US 6564238 B1 Abstract A digital signal processing system performs different word-length arithmetic operations (e.g., 24-bit arithmetic and 16-bit arithmetic) using the same hardware. The digital signal processing system includes internal buses, a host processor coupled to the internal buses, a DSP coprocessor coupled to the internal buses for performing a digital signal processing under control of the host processor, and first and second data memories coupled to the internal buses. The DSP coprocessor further includes a random access memory (RAM) pointer for generating addresses to access the first and second data memories, a multiply and accumulate (MAC) unit for performing a multiply and accumulate operation, an arithmetic unit, a shift and exponent unit for shifting operands and for evaluating exponents, and a local decoder for decoding DSP commands from the host processor and controlling the RAM pointer, the arithmetic unit, and the shift and exponent unit.
Claims(14) 1. An apparatus for performing arithmetic operations in a data processing system, the apparatus comprising:
a first M-bit register for storing a first N-bit operand, where M and N are integers and M is larger than N;
a second M-bit register for storing a second N-bit operand;
a first shifter for shifting the first N-bit operand;
a second shifter for shifting the second N-bit operand;
a first execution unit, coupled to the first and second M-bit registers, for performing a first arithmetic operation on the first and second N-bit operands to obtain a 2N-bit result; and
a 2M-bit register, coupled to the first execution unit, for storing the 2N-bit result;
wherein N high-order bits of the 2N-bit result are stored in N least significant bits of M high-order bits of the 2M-bit register, and N low-order bits of the 2N-bit result are stored in N most significant bits of M low-order bits of the 2M-bit register.
2. The apparatus of
an extension unit, coupled to the 2M-bit register, for extending a content of the 2M-bit register to P bits, where P is an integer and P is larger than the 2N; and
a second execution unit, coupled to the extension unit, for performing a second arithmetic operation on the extended P bits and a third operand to obtain a P-bit result.
3. The apparatus of
4. The apparatus of
5. The apparatus of
6. The apparatus of
7. The apparatus of
8. The apparatus of
9. The apparatus of
10. A method for performing a multiply and accumulate operation in a M-bit data processing system, the method comprising:
allowing the M-bit data processing system to enter one of an M-bit operating mode and an N-bit operating mode, where M and N are integers, and M is larger than N;
providing a first N-bit operand to a first M-bit register in the N-bit operating mode;
providing a second N-bit operand to a second M-bit register in the N-bit operating mode;
shifting the first N-bit operand;
shifting the second N-bit operand;
performing a first arithmetic operation on the first and second N-bit operands to obtain a 2N-bit result; and
storing the 2N-bit result in a 2M-bit register;
wherein N high-order bits of the 2N-bit result are aligned in N least significant bits of M high-order bits of the 2M-bit register and N low-order bits of the 2N-bit result are aligned in N most significant bits of M low-order bits of the 2M-bit register.
11. The method of
extending a content of the 2M-bit register to P bits, where P is an integer and P is larger than the 2N; and
performing a second arithmetic operation on the extended P bits and a third operand to obtain a P-bit result.
12. The method of
13. The method of
14. The method of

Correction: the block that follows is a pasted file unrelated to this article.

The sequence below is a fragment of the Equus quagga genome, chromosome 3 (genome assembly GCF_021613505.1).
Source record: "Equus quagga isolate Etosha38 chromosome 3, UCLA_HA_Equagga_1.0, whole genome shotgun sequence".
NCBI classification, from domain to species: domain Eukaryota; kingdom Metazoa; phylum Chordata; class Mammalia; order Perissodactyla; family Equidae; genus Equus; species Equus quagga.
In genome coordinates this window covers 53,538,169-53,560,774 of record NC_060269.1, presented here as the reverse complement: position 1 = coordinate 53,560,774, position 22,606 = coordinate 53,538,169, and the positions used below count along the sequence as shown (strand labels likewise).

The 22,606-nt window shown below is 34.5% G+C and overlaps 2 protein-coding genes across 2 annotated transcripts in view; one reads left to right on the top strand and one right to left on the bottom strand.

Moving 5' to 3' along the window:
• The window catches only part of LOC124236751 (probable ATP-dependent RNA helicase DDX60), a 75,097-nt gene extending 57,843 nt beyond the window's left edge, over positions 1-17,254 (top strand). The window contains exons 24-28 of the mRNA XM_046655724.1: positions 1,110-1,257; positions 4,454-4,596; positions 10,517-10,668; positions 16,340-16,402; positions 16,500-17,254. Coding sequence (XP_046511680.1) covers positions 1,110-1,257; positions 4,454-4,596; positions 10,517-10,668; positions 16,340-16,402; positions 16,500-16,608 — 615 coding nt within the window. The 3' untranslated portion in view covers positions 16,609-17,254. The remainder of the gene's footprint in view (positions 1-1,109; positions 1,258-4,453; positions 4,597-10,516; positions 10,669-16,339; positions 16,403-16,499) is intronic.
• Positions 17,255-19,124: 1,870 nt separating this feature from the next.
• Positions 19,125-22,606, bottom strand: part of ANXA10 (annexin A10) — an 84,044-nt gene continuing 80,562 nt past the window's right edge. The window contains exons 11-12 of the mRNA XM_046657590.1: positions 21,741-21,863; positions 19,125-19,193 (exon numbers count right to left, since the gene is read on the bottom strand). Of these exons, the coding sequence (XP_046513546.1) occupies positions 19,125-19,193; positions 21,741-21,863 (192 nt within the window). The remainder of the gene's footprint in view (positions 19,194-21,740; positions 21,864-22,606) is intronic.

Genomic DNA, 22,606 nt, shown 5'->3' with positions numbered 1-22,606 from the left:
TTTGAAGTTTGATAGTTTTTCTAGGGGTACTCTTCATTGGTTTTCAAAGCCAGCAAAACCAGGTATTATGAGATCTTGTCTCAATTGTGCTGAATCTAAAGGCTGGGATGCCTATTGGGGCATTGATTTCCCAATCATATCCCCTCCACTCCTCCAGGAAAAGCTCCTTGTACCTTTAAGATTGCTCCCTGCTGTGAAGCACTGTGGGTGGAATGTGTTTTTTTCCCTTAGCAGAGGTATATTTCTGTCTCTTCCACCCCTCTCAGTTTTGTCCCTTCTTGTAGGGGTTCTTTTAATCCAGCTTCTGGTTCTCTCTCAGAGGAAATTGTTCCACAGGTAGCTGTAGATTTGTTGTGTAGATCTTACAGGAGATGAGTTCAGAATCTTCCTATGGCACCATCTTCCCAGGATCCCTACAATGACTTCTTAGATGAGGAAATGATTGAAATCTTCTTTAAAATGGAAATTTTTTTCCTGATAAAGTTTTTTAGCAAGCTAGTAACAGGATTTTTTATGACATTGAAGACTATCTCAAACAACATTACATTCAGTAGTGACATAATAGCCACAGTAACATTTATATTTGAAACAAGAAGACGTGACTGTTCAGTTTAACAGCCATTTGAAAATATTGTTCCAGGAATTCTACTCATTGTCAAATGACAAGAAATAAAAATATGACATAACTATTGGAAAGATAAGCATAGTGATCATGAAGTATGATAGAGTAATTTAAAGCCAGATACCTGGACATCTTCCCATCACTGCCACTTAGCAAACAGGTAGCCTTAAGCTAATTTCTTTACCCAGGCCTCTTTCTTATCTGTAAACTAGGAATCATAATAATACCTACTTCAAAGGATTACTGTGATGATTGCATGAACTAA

Description The present invention generally relates to a data processing system and, more particularly, to a pipelined data processing apparatus and method for performing different word-length arithmetic operations. Recent communications and multimedia products, such as portable phones, personal digital assistants (PDAs), ATM switches, game machines, digital audio players, digital video players, and personal computers, require a large amount of data throughput. Many of such products are equipped with some form of digital signal processing capability. In digital signal processing involving filtration, mix, and comparison of signals, for example, Fourier transforms, finite impulse response filtering, and infinite impulse response filtering, it may be more advantageous that such processing operation be performed using hardware. Many electronic products with the digital signal processing capability have a host processor chip, such as a microprocessor or microcontroller, for overall control and I/O operations and a separate digital signal processor (DSP) chip for particular digital signal processing functions as a coprocessor of the host processor. A basic operation of DSPs is a multiply and accumulate (MAC) operation. A MAC unit multiplies two binary numbers and accumulates (i.e., adds) the result of the multiplication with a third binary number. DSPs may be designed for use in various application-specific systems, for example, video signal processing for image, speech signal processing for voice, audio signal processing for sound, and the like. Video signals are normally manipulated with 8 bits. High speed DSPs are necessary for processing video signals because a relatively high capability of mathematical computations is required for the video signal processing. Thus, presently, there is a trend toward vector processors in which several operations are performed simultaneously, rather than scalar processors in which only one operation is executed at a time. Signal processing involving speech requires more arithmetic operations, and thus more accuracy and precision are needed than does the video signal processing. The speech signal processing processes human voice signals. Most speech signals are processed with 16 bits. For example, the GSM cellular communication standards in Europe require exactly 16 bits of precision, so that 16-bit DSPs may be used in the GSM cellular communication environment. Recent multimedia applications for high fidelity sound may require more bits for providing a higher degree of accuracy than that required for voice. In the audio signal processing, floating-point DSPs are preferred to fixed-point processors, but in the case of using fixed-point DSPs, 24-bit processors are most commonly used. An example of 24-bit fixed-point DSPs is the Motorola DSP56300 family. In the event that a 16-bit voice signal is processed in a 24-bit fixed-point DSP being dedicated to processing sound signals, it is necessary to expand the 16-bit voice signal to a 24-bit format. This requires a considerable amount of additional memory capacity, thereby increasing cost. In addition, even though a very small portion of an entire signal processing algorithm processes the sound signal, all the data handled with the algorithm must be converted into the 24-bit format. Furthermore, existing firmware for processing the voice signal is needed to be converted into the 24-bit format. An approach to overcome the above problems is found in U.S. Pat. No. 5,598,362, issued to Adelman et al., on Jan. 28, 1997. According to Adelman et al., a DSP performs both 24-bit arithmetic and 16-bit arithmetic using the same hardware. For a MAC operation in 16-bit mode, shifting operations are used to align operands. However, in a 16-bit MAC operation of a conventional DSP, additional data alignments are performed four times (once for memory-read and multiply, three times for accumulate and memory-write) or more because a conventional DSP requires a data alignment for every register access operation, such as accumulation, barrel shifting, and bit-field operation, and every memory access operation. This causes problems such as a decrease in computation speed and an increase in power consumption. Therefore, a need exists for a data processing system for performing arithmetic operations in different word lengths using the same hardware. It is an object of the present invention to provide a low-power, low-cost, high-performance data processing system suitable for multimedia applications. It is another object of the present invention to provide an improved host processor-coprocessor system-on-a-chip (SOC) having a pipelined mode of operation. It is yet another object of the present invention to provide an apparatus for performing different word-length arithmetic operations in a data processing system, using the same hardware. It is yet another object of the present invention to provide a method for performing a data alignment required during performing different word-length arithmetic operations in a data processing system using the same hardware. These and other objects, features and advantages of the present invention are provided by a digital signal processor (DSP) which includes a first M-bit register, a second M-bit register, a first shifter, a second shifter, a 2M-bit register, a first execution unit, an extension unit, and a second execution unit, where M is an integer. According to a preferred aspect of the invention, the first M-bit register stores a first N-bit operand, where N is integers and N is less than M. The second M-bit register stores a second N-bit operand. The first shifter shifts the first N-bit operand to the left. The second shifter shifts the second N-bit operand to the left. The first execution unit performs a first arithmetic operation on the first and second N-bit operands to obtain a 2N-bit result. The 2M-bit register stores the 2N-bit result. The N high-order bits of the 2N-bit result are stored in the N least significant bits of M high-order bits of the 2M-bit register and the N low-order bits of the 2N-bit result are stored in the N most significant bits of M low-order bits of the 2M-bit register. The extension unit extends a content of the 2M-bit register to P bits, where P is an integer and P is larger than the 2N. The second execution unit performs a second arithmetic operation on the extended P bits and a third operand to obtain a P-bit result. The DSP has an M-bit (e.g., 24-bit) operating mode and an N-bit (e.g., 16-bit) operating mode. A conversion between the M-bit operating mode and the N-bit operating mode is performed in response to one of a mode conversion command and a change of status data in a status register. The DSP further includes a P-bit register that stores the P-bit result. The P-bit register includes (P-2M) guard bits for preventing overflow and underflow in the 24-bit operating mode. The DSP further includes a status register for storing status data, such as sign, carry, overflow, underflow, zero and other flags, and a second P-bit register for storing the P-bit result. The status register includes (P-2M) guard bits for preventing overflow and underflow in the 24-bit operating mode. The second P-bit register includes (P-2M) guard bits for preventing overflow and underflow in the 16-bit operating mode. According to another preferred aspect of the invention, a data processing system comprises internal buses, a host processor, a DSP coprocessor, and a first and second data memories. The DSP coprocessor comprises a RAM pointer for generating addresses to access the first and second data memories, a MAC unit for performing a multiply and accumulate operation, an arithmetic unit for performing addition, subtraction, comparison, increment, decrement, and bit-field manipulation operations, a shift and exponent unit for shifting operands and for evaluating exponents, and a local decoder for decoding DSP commands from the host processor and controlling the RAM pointer, the arithmetic unit, and the shift and exponent unit. The host processor is a K-bit processor and the DSP coprocessor is a 3K-bit processor, where K is an integer. The first data memory is divided into a first and second memory blocks which are identical with each other in memory capacity and store 2K-bit wide data. The second data memory is divided into a third and fourth memory blocks which are identical with each other in memory capacity and store the 2K-bit wide data. The first and third memory blocks have odd addresses and the second and third memory blocks have even addresses. The first and second data memory includes a first and second shadow memory blocks which are used to store 3K-bit wide data and have even addresses. According another preferred aspect of the invention, a method for performing a multiply and accumulate operation in a M-bit data processing system is provided. The method includes allowing the M-bit data processing system to enter one of an M-bit operating mode and an N-bit operating mode in response to a mode conversion command, where M and N are integers, and M is larger than N; providing a first N-bit operand to a first M-bit register in the N-bit operating mode; providing a second N-bit operand to a second M-bit register in the N-bit operating mode; shifting the first N-bit operand; shifting the second N-bit operand; performing a first arithmetic operation on the first and second N-bit operands to obtain a 2N-bit result; and storing the 2N-bit result. The N high-order bits of the 2N-bit result are aligned in N least significant bits of M high-order bits of the 2M-bit register and the N low-order bits of the 2N-bit result are aligned in N most significant bits of M low-order bits of the 2M-bit register. The method further includes extending a content of the 2M-bit register to P bits, where P is an integer and P is larger than the 2N after the storing the 2N-bit result; and performing a second arithmetic operation on the extended P bits and a third operand to obtain a P-bit result. The performing a first arithmetic operation includes multiplying the first and second N-bit operands, and the performing a second arithmetic operation includes adding the extended P-bits and the third operand to obtain the P-bit result. The M may be equal to 24 and the N may be equal to 16. The method further includes performing mode conversions between the M-bit operating mode and the N-bit operating mode in response to one of a mode conversion command and a change of status data. A more complete appreciation of the present invention, and many of the attendant advantages thereof, will become readily apparent as the same becomes better understood by reference to the following detailed description when considered in conjunction with the accompanying drawings in which like reference symbols indicate the same or similar components, wherein: FIG. 1 is a block diagram illustrating a preferred embodiment of a system-on-a-chip (SOC) type host-coprocessor data processing system according to the present invention; FIG. 2 is a timing diagram illustrating an external clock signal and internal clock signals used in the data processing system of FIG. 1; FIG. 3 is a block diagram illustrating an embodiment of the digital signal processor of the data processing system shown in FIG. 1; FIG. 4 is a block diagram illustrating an embodiment of the random access memory (RAM) pointer shown in FIG. 3; FIG. 5 is a block diagram illustrating a multiplier portion of the multiply and accumulate unit shown in FIG. 3; FIG. 6 is a block diagram illustrating an accumulate portion of the multiply and accumulate unit shown in FIG. 3; FIG. 7 is a block diagram illustrating an embodiment of the arithmetic unit shown in FIG. 3; FIG. 8 is a block diagram illustrating an embodiment of the shift and exponent unit shown in FIG. 3; and FIG. 9 is a schematic view illustrating an architecture of the data memory shown in FIG. The present invention will be described in detail hereinafter with reference to the accompanying drawings. In the following description, specific details are set forth to provide a more thorough understanding of the invention. However, the invention may be practiced without these particulars. In some instances, well known elements are not shown or described to avoid unnecessarily obscuring the present invention. Accordingly, the specification and drawings of the present invention should be regarded as illustrative, rather than restrictive. A novel M-bit digital signal processor according to the invention, where, M is an integer, is characterized by performing different word-length arithmetic operations, e.g., 24-bit and 16-bit arithmetic operations, using the same hardware. In the digital signal process of the present invention, a multiply and accumulate (MAC) unit aligns data once for an N-bit multiplication, where N is an integer and is smaller than M, and aligns data once in an N-bit data read or write operation of an accumulator register. Recently, System-On-a-Chip (SOC) type chip design techniques are drawing great attention of chip designers, particularly application-specific integrated circuit (ASIC) designers, because such design techniques can save cost, power consumption, and system design complexity, and improve system reliability as compared to other chip designs requiring two or more separate processor chips or cores. Compared with the separate-chip or -core approaches, the SOC approaches can achieve more efficient communications between a host processor and its coprocessor(s). For example, by equipping a host microprocessor with digital signal processor (DSP) instructions and interface scheme, control functions and DSP functions can be implemented on a single processor chip. The SOC approaches also have other advantages over the separate-chip or core approaches such that coprocessor programs can be written easily by using coprocessor instructions of a host processor, and hardware cost can be reduced because there is no hardware duplication. Thus, the SOC techniques are used in the present invention. FIG. 1 illustrates a preferred embodiment of a digital signal processing system according to the present invention in a block diagram form. Referring to FIG. 1, an SOC type of a pipelined host-coprocessor system The host-coprocessor system The host-coprocessor system The host-coprocessor system The host-coprocessor system Here, assuming that the host processor The host processor The DSP The host processor FIG. 3 illustrates an embodiment of the DSP coprocessor The local decoder The DSP FIG. 4 is a block diagram illustrating an embodiment of the RAM pointer Returning to FIG. 3, the MAC unit FIG. 5 illustrates a multiplier circuit portion The M-MAC unit A first 24- or 16-bit operand is stored in one of the X input registers When the first and second operands are 24-bit, the operands are transferred through the X and Y shifters The M-MAC unit A 48-bit product of the multiplier When an overflow or underflow occurs, the saturation register The multiplexer In a 24-bit PL write mode, the multiplexer In a 24-bit PH read mode, 24-bit data in the PH position of the product register As described above, in the 16-bit mode, the M-MAC unit FIG. 6 illustrates an accumulate circuit portion With continuing reference to FIG. 6, the A-MAC unit A 48-bit product stored in the product register The input register The shifter The multiplexer In a 16-bit MXH write mode, the multiplexer In a 24-bit MXH read mode, 24-bit data in the MXH position of the accumulate register As described above, the A-MAC unit FIG. 7 is a block diagram illustrating an embodiment of the arithmetic unit The arithmetic unit The multiplexer The shifter The multiplexer The adder FIG. 8 illustrates an embodiment of the shift and exponent (SE) unit FIG. 9 illustrates an architecture of the data memory Referring to FIG. 9, the 64-Kbyte data memory The host processor The data memory From the viewpoint of the host processor With this memory architecture, the DSP The shadow memory blocks In the drawings and the specification, there have been disclosed preferred embodiments of the invention. Although specific terms are employed, they are used in a generic and descriptive sense only and not for purposes of limitation. The scope of the invention is set forth in the following claims. Patent Citations